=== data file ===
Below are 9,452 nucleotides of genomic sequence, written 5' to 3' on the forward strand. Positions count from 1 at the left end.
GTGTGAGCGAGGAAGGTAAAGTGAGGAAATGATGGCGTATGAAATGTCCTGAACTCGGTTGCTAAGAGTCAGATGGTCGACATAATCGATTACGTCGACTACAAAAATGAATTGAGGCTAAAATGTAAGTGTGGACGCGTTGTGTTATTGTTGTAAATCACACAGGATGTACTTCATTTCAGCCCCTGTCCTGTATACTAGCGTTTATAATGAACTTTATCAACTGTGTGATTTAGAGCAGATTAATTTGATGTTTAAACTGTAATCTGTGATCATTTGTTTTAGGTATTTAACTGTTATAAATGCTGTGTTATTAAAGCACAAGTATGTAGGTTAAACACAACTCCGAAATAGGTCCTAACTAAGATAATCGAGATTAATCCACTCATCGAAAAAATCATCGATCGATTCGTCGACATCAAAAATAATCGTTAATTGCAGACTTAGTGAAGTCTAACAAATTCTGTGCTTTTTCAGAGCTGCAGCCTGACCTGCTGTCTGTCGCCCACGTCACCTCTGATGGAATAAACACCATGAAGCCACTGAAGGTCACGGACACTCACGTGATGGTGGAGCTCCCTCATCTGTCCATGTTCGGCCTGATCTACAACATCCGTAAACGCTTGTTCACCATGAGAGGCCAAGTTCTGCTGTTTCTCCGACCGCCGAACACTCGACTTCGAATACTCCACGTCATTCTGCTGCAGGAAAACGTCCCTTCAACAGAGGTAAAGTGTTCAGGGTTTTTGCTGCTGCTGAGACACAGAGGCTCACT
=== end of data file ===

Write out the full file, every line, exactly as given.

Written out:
Below are 9,452 nucleotides of genomic sequence, written 5' to 3' on the forward strand. Positions count from 1 at the left end.
GTGTGAGCGAGGAAGGTAAAGTGAGGAAATGATGGCGTATGAAATGTCCTGAACTCGGTTGCTAAGAGTCAGATGGTCGACATAATCGATTACGTCGACTACAAAAATGAATTGAGGCTAAAATGTAAGTGTGGACGCGTTGTGTTATTGTTGTAAATCACACAGGATGTACTTCATTTCAGCCCCTGTCCTGTATACTAGCGTTTATAATGAACTTTATCAACTGTGTGATTTAGAGCAGATTAATTTGATGTTTAAACTGTAATCTGTGATCATTTGTTTTAGGTATTTAACTGTTATAAATGCTGTGTTATTAAAGCACAAGTATGTAGGTTAAACACAACTCCGAAATAGGTCCTAACTAAGATAATCGAGATTAATCCACTCATCGAAAAAATCATCGATCGATTCGTCGACATCAAAAATAATCGTTAATTGCAGACTTAGTGAAGTCTAACAAATTCTGTGCTTTTTCAGAGCTGCAGCCTGACCTGCTGTCTGTCGCCCACGTCACCTCTGATGGAATAAACACCATGAAGCCACTGAAGGTCACGGACACTCACGTGATGGTGGAGCTCCCTCATCTGTCCATGTTCGGCCTGATCTACAACATCCGTAAACGCTTGTTCACCATGAGAGGCCAAGTTCTGCTGTTTCTCCGACCGCCGAACACTCGACTTCGAATACTCCACGTCATTCTGCTGCAGGAAAACGTCCCTTCAACAGAGGTAAAGTGTTCAGGGTTTTTGCTGCTGCTGAGACACAGAGGCTCACT